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SMEs typically have limited cash reserves and as a result may, from time to time, struggle with cashflow pressures. These can be exacerbated if payment of large or critical invoices is slow and that, in turn, can stifle reinvestment and curtail their growth.
It’s a problem that prompted Ian Duffy to establish fintech company Accelerated Payments in 2017, with the aim of addressing the protracted payment cycles he saw choking small businesses.
“I saw at first hand the problems caused for SMEs that have to wait for key invoices to be paid," Ian Duffy, CEO Accelerated Payments
“I witnessed a company that had invoiced a buyer for $1.5m having to wait 60–90 days for payment. When the cheque arrived the bank said it would take six weeks to cash and it would not advance any money against it. I thought that situation was crazy because it was basically an IOU from a multi-national company,” says Duffy.
To meet the needs of businesses in similar circumstances, the Dublin-based company developed an innovative, cloud-based, invoice financing platform that is enabling SMEs to leap cashflow hurdles by offering quick and easy access to advance cash on an invoice-by-invoice basis.
A different way of looking at risk
Although invoice financing has been around for hundreds of years, Accelerated Payments offers a distinctive solution that combines flexibility, ease of use, and a focus on the credit worthiness of the SMEs’ customers rather than of the SMEs.
“SMEs can struggle to get invoice financing for a number of reasons. If they only have one customer, the banks consider that a concentration risk. If it’s an international transaction or if they are considered to be undercapitalized, that can go against them. What Accelerated Payments does is look at the balance sheet of the SME’s customer and assess their risk, rather than look at the SME’s,” explains Duffy.
Flexibility is also central to the company’s offering, with SMEs able to choose how many and which invoices they use Accelerated Payments for. This gives them access to funds when they need it without having to finance an ongoing credit line.
“Using our online platform, our clients can click on an invoice that has been approved by their buyer and instantly get 80% of the value the same or next day. Importantly, we don’t look for any personal guarantees or collateral, and there’s no complicated fees. It’s a really simple process,” says Duffy.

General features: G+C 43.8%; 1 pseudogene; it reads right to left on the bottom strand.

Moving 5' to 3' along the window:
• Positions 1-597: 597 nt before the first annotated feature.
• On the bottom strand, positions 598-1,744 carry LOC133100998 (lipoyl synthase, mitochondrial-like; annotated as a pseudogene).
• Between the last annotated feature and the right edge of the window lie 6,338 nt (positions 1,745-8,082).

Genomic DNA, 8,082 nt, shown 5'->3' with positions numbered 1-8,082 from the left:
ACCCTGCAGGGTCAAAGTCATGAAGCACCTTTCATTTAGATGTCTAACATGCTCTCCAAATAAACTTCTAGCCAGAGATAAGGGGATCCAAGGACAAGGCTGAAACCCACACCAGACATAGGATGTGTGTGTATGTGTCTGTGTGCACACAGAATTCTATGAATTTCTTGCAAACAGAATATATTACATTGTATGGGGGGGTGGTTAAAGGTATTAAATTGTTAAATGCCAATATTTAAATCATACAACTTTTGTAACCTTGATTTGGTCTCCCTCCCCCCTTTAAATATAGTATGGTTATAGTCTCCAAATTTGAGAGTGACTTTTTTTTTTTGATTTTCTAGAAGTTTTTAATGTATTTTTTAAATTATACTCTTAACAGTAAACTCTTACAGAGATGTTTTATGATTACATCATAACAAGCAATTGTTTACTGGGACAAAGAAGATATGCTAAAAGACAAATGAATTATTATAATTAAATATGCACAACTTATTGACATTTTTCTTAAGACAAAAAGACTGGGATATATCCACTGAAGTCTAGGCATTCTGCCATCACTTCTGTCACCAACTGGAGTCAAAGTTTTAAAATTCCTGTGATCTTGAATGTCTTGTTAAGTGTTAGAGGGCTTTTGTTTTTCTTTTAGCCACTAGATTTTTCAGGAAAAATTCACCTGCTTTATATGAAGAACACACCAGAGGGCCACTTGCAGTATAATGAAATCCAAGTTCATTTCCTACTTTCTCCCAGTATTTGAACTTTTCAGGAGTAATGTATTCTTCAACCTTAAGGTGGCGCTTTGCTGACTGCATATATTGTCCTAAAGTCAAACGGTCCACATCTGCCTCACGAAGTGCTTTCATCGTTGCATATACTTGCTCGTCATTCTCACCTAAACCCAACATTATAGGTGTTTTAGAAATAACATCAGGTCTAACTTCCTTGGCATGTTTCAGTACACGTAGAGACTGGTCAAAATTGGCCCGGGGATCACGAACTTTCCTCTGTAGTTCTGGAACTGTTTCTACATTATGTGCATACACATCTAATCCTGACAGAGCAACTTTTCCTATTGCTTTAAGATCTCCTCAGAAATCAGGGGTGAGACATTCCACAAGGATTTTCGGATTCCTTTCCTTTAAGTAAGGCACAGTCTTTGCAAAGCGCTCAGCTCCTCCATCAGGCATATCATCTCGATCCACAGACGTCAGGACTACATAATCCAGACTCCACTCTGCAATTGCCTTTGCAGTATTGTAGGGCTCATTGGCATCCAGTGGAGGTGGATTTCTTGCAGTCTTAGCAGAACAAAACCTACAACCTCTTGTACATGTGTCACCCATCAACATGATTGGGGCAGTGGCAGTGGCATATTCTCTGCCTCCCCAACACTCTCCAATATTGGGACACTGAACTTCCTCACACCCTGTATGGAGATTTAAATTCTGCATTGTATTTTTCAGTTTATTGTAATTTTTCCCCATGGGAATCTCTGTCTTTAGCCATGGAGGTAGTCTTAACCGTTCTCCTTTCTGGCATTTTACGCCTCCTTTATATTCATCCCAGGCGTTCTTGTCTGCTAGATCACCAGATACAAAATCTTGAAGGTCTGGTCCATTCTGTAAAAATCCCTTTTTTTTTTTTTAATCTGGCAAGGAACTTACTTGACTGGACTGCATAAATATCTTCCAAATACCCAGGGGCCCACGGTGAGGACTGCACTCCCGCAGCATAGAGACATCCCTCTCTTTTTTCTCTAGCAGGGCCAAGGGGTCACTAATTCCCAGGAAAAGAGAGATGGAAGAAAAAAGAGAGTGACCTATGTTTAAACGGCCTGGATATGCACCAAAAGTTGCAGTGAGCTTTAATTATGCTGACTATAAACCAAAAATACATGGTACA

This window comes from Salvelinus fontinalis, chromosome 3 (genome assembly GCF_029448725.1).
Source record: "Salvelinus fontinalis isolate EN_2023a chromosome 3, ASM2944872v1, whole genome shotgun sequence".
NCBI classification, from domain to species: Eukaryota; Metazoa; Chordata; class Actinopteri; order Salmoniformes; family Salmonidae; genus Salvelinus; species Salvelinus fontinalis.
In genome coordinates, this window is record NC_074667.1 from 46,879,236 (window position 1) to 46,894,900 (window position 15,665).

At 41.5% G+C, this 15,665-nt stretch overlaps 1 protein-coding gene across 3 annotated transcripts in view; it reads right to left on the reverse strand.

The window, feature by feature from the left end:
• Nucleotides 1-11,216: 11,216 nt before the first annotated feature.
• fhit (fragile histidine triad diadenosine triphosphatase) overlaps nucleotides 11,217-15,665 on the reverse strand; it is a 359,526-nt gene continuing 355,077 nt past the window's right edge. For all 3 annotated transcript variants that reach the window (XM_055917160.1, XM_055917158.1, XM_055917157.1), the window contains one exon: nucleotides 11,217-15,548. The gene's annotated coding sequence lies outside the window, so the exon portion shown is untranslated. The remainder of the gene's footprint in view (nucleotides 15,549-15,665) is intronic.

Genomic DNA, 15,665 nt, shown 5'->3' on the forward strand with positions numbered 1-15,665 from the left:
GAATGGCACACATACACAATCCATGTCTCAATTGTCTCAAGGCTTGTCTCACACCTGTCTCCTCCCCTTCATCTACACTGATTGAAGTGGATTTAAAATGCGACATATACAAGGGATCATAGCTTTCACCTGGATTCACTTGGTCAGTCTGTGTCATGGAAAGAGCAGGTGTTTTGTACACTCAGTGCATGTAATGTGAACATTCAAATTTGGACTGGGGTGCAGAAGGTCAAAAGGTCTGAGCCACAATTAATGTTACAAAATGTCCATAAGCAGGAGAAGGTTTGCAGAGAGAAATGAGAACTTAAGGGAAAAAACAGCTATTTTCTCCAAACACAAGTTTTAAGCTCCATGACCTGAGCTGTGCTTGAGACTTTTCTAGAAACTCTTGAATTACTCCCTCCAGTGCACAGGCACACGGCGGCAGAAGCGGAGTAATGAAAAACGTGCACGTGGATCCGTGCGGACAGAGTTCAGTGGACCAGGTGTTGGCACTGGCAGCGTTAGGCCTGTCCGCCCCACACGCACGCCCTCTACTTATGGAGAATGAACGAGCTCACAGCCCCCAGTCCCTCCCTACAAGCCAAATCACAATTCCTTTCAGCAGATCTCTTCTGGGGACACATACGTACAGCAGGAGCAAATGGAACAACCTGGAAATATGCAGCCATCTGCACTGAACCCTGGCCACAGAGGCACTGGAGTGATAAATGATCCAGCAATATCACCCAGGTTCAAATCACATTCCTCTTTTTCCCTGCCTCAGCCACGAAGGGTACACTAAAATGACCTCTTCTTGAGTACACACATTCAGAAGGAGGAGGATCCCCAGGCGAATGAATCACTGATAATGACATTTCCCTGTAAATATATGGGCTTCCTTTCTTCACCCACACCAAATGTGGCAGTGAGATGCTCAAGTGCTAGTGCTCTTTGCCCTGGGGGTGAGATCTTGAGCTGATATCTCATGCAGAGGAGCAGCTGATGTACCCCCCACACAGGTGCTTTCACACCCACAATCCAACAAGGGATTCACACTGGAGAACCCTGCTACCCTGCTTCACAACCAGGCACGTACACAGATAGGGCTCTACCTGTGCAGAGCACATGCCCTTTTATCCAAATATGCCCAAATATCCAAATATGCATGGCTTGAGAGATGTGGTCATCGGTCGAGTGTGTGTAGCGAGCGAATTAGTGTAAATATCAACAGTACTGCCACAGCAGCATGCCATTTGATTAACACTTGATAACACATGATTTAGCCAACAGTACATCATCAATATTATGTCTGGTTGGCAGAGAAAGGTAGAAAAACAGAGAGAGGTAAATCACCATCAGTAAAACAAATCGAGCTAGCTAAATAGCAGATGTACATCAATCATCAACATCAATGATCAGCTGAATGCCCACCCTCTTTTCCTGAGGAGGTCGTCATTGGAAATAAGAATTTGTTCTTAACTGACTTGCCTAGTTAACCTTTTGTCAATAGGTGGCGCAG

Underpinning small business growth
The type of business that has benefitted from the Accelerated Payments’ solution is typically small, export driven with high growth potential. One such business is XinaBox, a provider of clip-together computing components.
“Most customers take 60 days to pay, so that’s a major handbrake on growth. Accelerated Payments’ invoice financing let us grow faster: we’ve doubled headcount and gone from having one global-distributor customer to three in just three years,” says XinaBox co-founder Daniel Berman.
The challenges of COVID and Brexit
Despite the impact that COVID had on the economy, Accelerated Payments Continued to grow, providing all important support to SMEs that are seeking to maximise their working capital position.
Brexit is a longer term challenge. “Economies don’t like hindrances and inefficiencies and we haven’t seen the full effect of Brexit yet. But I believe the market always adapts so we need to remain optimistic in the face of the obvious challenges.”
“Some of our customers are beginning to look to new markets outside the UK and we’re keen to support them to finance those transactions.” says Duffy
To better help SMEs deal with cashflow pressures in the aftermath of COVID and Brexit, Accelerated Payments has recently begun a collaboration with invoice finance company Optimum Finance. By working together, the two companies can offer more working capital to SMEs and provide best-in-class funding solutions.
Having accessed Enterprise Ireland supports at start-up stage, and more recently to support its growth, Accelerated Payments now employs 30 staff across Dublin, London and Toronto. Plans are underway to expand the London office and to set up offices in the US.
The profile of the company’s funding is also international, largely denominated in global currencies. Nearly two thirds of its loan funding is currently in US dollars, reflecting the number of its clients that are billing customers in the US.
With the ambitious goal of growing its funding book to €100m by the end of 2021, one particular focus for the company will be partnering with banks.
“Over the next few years, I believe that SME funding is going to evolve. Firstly, COVID has driven a lot of business online and it’s going to stay there. Also banks may well change their focus and look to fintechs to take the lead in providing the smaller loans that will get SMEs up and running again.
“We’ll be seeking opportunities to partner with banks in this area. So I’m very optimistic about the next two to three years; it’s an exciting space to be in.”